Employee selection has long stood at the practical forefront of industrial/organizational psychology. Today's social, business, and economic climates require ongoing adaptations by those who select organizations' personnel, and research on the topic helps gauge the impact of these adaptations and their implications for human performance and potential.
The Oxford Handbook of Personnel Assessment and Selection codifies the wealth of new research surrounding employee selection (web-based assessments, social networking, globalization of organizations), situating them alongside more traditional practices to establish the best and most relevant research for both professionals and academics.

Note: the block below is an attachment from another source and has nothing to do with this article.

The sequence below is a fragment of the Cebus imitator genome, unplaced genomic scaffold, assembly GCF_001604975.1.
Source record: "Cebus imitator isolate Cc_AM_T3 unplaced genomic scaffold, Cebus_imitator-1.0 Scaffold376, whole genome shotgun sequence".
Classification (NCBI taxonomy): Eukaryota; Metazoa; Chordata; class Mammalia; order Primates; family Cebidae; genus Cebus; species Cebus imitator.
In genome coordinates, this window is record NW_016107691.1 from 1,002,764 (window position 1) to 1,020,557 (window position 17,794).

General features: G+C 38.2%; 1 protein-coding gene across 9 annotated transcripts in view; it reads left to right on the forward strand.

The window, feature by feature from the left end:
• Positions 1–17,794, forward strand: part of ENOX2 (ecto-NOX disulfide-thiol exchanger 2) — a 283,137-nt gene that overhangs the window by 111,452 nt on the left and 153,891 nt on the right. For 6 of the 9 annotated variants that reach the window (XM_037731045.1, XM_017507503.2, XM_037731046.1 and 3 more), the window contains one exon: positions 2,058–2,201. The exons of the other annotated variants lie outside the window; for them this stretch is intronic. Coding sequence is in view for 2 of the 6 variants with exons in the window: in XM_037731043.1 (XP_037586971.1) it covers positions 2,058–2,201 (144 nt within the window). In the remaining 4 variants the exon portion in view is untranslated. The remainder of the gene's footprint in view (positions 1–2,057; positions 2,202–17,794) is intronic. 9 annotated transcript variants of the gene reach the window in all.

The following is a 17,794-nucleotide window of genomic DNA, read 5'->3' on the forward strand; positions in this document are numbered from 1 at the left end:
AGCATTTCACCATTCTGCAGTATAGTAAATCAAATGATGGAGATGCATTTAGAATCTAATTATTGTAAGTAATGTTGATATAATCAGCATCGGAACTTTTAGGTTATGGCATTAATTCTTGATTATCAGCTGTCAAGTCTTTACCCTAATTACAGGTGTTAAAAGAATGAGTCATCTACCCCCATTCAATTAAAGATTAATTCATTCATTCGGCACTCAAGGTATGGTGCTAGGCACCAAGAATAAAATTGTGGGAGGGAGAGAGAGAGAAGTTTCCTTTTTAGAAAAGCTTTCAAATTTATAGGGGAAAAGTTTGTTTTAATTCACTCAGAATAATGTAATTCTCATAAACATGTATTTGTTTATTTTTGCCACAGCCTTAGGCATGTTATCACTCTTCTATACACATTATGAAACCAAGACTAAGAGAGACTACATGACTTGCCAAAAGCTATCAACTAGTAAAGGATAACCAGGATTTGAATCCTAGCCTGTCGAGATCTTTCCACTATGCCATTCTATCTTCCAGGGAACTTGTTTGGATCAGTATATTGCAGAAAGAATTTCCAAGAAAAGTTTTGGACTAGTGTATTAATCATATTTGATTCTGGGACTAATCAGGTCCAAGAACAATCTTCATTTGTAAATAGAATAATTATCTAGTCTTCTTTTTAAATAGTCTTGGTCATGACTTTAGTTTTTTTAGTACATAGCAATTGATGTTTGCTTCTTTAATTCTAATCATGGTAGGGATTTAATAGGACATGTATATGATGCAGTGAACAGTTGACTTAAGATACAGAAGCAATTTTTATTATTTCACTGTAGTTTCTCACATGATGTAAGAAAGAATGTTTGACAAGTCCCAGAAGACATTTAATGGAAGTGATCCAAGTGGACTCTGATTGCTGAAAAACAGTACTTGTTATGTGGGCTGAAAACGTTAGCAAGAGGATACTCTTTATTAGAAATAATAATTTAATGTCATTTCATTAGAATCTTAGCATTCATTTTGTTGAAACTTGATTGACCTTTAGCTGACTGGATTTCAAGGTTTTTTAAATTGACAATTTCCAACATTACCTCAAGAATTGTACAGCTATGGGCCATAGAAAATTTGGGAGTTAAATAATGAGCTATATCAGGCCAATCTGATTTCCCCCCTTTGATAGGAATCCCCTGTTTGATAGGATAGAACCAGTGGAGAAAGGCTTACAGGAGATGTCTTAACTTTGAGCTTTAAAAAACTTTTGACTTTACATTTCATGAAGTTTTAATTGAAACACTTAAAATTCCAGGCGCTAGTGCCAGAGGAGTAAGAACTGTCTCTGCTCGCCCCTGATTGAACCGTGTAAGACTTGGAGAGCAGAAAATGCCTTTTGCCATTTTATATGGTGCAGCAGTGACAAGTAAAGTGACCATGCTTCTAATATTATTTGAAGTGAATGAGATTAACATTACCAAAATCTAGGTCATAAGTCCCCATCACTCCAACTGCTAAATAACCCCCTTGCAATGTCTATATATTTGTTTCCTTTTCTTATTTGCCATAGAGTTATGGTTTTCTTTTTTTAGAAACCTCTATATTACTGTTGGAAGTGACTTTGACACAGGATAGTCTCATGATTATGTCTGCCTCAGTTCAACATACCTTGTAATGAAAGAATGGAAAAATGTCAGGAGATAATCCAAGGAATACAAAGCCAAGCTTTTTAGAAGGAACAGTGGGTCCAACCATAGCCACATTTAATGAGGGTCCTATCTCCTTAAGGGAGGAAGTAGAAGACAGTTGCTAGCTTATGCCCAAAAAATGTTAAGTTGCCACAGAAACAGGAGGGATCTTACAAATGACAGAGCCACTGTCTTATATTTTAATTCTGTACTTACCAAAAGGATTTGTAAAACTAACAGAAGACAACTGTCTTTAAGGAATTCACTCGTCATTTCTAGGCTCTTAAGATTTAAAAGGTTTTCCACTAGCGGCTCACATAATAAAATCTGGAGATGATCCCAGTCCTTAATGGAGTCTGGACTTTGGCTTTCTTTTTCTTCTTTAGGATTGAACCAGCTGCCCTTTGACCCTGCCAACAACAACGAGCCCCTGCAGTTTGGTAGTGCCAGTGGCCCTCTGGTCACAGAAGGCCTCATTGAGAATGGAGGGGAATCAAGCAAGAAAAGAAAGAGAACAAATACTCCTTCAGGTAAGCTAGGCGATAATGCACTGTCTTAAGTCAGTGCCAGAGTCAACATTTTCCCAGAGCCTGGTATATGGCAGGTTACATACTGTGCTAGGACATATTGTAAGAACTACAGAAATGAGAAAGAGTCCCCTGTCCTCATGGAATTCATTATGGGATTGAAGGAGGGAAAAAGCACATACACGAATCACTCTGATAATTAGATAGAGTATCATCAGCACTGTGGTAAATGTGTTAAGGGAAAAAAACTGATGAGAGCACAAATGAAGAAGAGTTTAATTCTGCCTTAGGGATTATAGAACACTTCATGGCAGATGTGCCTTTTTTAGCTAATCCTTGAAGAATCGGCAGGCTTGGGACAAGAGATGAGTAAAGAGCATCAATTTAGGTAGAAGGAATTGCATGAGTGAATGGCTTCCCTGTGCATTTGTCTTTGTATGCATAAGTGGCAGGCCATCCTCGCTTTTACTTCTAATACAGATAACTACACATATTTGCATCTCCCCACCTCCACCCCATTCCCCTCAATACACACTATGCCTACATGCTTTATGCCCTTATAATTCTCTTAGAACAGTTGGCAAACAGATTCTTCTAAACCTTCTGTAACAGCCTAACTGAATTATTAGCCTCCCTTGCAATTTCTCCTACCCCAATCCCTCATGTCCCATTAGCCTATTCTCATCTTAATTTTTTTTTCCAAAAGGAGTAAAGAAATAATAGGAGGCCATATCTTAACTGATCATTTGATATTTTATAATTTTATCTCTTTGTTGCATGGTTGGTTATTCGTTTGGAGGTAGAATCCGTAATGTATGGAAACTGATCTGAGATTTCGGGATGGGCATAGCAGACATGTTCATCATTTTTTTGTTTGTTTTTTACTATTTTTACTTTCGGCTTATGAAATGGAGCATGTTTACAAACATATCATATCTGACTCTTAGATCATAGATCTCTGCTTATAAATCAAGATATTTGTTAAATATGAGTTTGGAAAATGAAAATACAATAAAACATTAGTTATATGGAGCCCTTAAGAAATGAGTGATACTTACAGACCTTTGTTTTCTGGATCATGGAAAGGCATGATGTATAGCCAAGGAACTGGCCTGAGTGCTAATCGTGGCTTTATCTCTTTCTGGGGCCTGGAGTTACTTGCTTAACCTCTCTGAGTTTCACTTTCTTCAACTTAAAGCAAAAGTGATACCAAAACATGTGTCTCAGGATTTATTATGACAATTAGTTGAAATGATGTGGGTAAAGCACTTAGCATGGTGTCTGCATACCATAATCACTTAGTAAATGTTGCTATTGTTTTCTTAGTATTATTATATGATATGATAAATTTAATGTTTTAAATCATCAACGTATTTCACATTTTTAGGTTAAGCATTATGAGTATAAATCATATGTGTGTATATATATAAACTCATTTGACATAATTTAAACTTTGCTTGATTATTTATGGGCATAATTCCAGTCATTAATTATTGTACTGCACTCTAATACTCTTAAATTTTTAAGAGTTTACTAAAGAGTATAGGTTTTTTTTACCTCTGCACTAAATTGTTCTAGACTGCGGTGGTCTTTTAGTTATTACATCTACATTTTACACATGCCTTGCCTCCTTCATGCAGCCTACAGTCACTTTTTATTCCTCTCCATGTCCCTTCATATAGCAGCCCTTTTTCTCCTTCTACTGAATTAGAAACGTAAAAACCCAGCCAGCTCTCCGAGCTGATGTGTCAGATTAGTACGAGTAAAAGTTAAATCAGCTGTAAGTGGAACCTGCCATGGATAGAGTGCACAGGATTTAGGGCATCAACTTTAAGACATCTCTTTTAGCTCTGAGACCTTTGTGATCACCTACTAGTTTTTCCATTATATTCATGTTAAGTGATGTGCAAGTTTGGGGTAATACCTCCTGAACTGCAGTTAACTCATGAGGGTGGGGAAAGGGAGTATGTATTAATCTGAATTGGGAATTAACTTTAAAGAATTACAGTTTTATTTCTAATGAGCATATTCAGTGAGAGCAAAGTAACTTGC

Comprising chapters from authors in both the private sector and academia, this volume is organized into seven parts: (1) historical and social context of the field of assessment and selection; (2) research strategies; (3) individual difference constructs that underlie effective performance; (4) measures of predictor constructs; (5) employee performance and outcome assessment; (6) societal and organizational constraints on selection practice; and (7) implementation and sustainability of selection systems. While providing a comprehensive review of current research and practice, the purpose of this handbook is to provide an up-to-date profile of each of the areas addressed and highlight current questions that deserve additional attention from researchers and practitioners.
This compendium is essential reading for industrial/organizational psychologists and human resource managers.